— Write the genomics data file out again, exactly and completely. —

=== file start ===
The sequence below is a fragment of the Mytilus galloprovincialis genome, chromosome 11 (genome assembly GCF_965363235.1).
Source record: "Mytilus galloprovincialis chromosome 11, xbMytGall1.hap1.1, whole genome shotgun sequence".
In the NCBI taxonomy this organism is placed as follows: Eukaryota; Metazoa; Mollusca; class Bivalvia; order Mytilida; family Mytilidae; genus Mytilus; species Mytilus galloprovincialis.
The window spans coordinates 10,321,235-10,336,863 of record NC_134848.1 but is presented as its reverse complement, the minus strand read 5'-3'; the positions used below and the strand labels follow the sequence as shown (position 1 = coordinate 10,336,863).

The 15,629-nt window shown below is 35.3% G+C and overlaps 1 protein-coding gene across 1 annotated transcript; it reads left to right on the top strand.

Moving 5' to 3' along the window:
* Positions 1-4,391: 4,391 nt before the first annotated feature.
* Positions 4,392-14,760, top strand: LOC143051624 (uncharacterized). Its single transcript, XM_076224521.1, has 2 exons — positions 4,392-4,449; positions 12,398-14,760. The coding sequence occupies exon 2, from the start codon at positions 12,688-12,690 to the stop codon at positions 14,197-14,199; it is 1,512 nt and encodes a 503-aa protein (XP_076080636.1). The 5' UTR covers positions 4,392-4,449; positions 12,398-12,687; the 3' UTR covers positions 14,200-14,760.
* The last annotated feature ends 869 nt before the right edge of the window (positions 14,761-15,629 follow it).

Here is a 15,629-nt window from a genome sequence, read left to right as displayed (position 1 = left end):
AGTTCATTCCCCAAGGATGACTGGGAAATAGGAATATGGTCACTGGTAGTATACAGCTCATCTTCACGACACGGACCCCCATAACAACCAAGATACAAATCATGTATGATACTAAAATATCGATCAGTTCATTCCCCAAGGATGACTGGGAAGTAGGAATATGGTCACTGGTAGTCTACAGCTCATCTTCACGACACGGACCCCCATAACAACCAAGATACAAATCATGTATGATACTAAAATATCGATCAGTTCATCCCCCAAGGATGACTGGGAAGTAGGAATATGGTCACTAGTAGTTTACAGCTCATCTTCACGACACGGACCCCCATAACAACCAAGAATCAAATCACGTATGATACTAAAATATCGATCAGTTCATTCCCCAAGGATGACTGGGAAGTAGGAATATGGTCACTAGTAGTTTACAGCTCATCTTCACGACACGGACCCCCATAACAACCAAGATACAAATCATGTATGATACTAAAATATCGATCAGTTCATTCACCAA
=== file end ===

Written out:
The sequence below is a fragment of the Mytilus galloprovincialis genome, chromosome 11 (genome assembly GCF_965363235.1).
Source record: "Mytilus galloprovincialis chromosome 11, xbMytGall1.hap1.1, whole genome shotgun sequence".
In the NCBI taxonomy this organism is placed as follows: Eukaryota; Metazoa; Mollusca; class Bivalvia; order Mytilida; family Mytilidae; genus Mytilus; species Mytilus galloprovincialis.
The window spans coordinates 10,321,235-10,336,863 of record NC_134848.1 but is presented as its reverse complement, the minus strand read 5'-3'; the positions used below and the strand labels follow the sequence as shown (position 1 = coordinate 10,336,863).

The 15,629-nt window shown below is 35.3% G+C and overlaps 1 protein-coding gene across 1 annotated transcript; it reads left to right on the top strand.

Moving 5' to 3' along the window:
* Positions 1-4,391: 4,391 nt before the first annotated feature.
* Positions 4,392-14,760, top strand: LOC143051624 (uncharacterized). Its single transcript, XM_076224521.1, has 2 exons — positions 4,392-4,449; positions 12,398-14,760. The coding sequence occupies exon 2, from the start codon at positions 12,688-12,690 to the stop codon at positions 14,197-14,199; it is 1,512 nt and encodes a 503-aa protein (XP_076080636.1). The 5' UTR covers positions 4,392-4,449; positions 12,398-12,687; the 3' UTR covers positions 14,200-14,760.
* The last annotated feature ends 869 nt before the right edge of the window (positions 14,761-15,629 follow it).

Here is a 15,629-nt window from a genome sequence, read left to right as displayed (position 1 = left end):
AGTTCATTCCCCAAGGATGACTGGGAAATAGGAATATGGTCACTGGTAGTATACAGCTCATCTTCACGACACGGACCCCCATAACAACCAAGATACAAATCATGTATGATACTAAAATATCGATCAGTTCATTCCCCAAGGATGACTGGGAAGTAGGAATATGGTCACTGGTAGTCTACAGCTCATCTTCACGACACGGACCCCCATAACAACCAAGATACAAATCATGTATGATACTAAAATATCGATCAGTTCATCCCCCAAGGATGACTGGGAAGTAGGAATATGGTCACTAGTAGTTTACAGCTCATCTTCACGACACGGACCCCCATAACAACCAAGAATCAAATCACGTATGATACTAAAATATCGATCAGTTCATTCCCCAAGGATGACTGGGAAGTAGGAATATGGTCACTAGTAGTTTACAGCTCATCTTCACGACACGGACCCCCATAACAACCAAGATACAAATCATGTATGATACTAAAATATCGATCAGTTCATTCACCAA